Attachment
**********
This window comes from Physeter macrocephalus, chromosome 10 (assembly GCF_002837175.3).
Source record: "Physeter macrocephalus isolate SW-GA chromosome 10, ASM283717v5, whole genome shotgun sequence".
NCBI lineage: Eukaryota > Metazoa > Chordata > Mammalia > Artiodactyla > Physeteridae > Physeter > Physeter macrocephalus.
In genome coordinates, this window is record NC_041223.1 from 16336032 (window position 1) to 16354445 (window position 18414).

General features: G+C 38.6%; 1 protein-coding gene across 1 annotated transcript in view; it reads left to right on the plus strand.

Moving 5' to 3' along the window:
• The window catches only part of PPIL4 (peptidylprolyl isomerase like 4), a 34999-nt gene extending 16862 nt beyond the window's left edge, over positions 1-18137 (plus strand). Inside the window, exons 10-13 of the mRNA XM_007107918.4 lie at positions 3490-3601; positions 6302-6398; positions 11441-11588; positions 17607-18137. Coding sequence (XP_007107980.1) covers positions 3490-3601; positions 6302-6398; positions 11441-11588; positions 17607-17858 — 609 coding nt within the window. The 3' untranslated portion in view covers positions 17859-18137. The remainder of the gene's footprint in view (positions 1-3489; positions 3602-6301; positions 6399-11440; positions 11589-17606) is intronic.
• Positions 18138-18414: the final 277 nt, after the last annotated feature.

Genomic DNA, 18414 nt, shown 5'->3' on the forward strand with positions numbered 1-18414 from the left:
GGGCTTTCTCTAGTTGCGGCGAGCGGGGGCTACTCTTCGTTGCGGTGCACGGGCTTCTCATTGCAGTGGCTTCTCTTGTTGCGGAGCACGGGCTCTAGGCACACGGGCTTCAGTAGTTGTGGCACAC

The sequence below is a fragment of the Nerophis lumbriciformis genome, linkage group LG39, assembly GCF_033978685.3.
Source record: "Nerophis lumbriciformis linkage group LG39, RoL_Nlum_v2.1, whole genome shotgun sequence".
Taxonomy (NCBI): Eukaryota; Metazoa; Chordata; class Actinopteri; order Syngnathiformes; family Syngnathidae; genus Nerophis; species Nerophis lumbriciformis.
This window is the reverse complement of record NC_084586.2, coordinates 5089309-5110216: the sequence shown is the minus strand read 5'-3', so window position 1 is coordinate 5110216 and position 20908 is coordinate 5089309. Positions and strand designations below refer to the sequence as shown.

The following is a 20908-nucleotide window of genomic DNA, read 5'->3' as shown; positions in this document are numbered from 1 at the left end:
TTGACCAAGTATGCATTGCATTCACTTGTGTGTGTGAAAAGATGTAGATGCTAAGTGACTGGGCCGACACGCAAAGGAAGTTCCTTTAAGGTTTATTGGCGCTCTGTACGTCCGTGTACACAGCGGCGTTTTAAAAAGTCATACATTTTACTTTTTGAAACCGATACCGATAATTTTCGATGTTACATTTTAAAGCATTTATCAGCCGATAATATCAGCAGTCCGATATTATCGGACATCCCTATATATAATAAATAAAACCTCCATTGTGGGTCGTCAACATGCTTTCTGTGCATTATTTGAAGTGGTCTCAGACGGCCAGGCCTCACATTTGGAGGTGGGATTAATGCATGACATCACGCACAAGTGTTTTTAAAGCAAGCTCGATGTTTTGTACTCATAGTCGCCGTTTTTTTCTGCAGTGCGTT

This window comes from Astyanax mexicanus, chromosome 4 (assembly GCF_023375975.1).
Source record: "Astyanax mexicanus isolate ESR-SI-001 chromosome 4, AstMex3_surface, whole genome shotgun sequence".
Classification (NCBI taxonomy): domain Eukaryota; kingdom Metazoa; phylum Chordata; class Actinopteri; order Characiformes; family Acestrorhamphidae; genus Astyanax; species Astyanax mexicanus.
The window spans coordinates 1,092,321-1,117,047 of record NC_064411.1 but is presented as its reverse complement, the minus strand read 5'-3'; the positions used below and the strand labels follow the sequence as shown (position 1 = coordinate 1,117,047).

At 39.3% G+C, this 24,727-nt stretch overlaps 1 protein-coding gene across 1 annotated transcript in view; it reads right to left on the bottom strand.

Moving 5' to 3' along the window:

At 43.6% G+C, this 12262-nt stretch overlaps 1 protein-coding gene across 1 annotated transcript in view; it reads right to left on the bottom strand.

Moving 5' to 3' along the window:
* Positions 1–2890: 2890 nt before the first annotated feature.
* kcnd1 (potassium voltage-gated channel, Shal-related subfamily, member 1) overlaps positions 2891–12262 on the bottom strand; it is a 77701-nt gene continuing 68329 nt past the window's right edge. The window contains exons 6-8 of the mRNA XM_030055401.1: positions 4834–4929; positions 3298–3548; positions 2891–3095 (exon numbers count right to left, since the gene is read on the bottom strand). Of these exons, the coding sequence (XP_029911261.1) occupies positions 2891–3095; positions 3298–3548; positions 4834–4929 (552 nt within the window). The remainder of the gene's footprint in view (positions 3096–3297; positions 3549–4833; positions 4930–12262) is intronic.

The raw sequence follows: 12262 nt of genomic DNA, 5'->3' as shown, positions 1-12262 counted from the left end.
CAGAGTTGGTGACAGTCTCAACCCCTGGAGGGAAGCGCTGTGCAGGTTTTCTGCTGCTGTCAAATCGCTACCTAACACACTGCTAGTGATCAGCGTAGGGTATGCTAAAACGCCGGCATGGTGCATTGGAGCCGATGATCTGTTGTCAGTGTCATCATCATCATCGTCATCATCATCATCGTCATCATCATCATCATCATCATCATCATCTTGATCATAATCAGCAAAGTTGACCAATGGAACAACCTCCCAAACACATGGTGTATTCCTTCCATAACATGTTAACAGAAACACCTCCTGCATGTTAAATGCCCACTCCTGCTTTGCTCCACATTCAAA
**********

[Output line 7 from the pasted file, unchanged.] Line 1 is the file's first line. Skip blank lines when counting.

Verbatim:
• The window catches only part of PPIL4 (peptidylprolyl isomerase like 4), a 34999-nt gene extending 16862 nt beyond the window's left edge, over positions 1-18137 (plus strand). Inside the window, exons 10-13 of the mRNA XM_007107918.4 lie at positions 3490-3601; positions 6302-6398; positions 11441-11588; positions 17607-18137. Coding sequence (XP_007107980.1) covers positions 3490-3601; positions 6302-6398; positions 11441-11588; positions 17607-17858 — 609 coding nt within the window. The 3' untranslated portion in view covers positions 17859-18137. The remainder of the gene's footprint in view (positions 1-3489; positions 3602-6301; positions 6399-11440; positions 11589-17606) is intronic.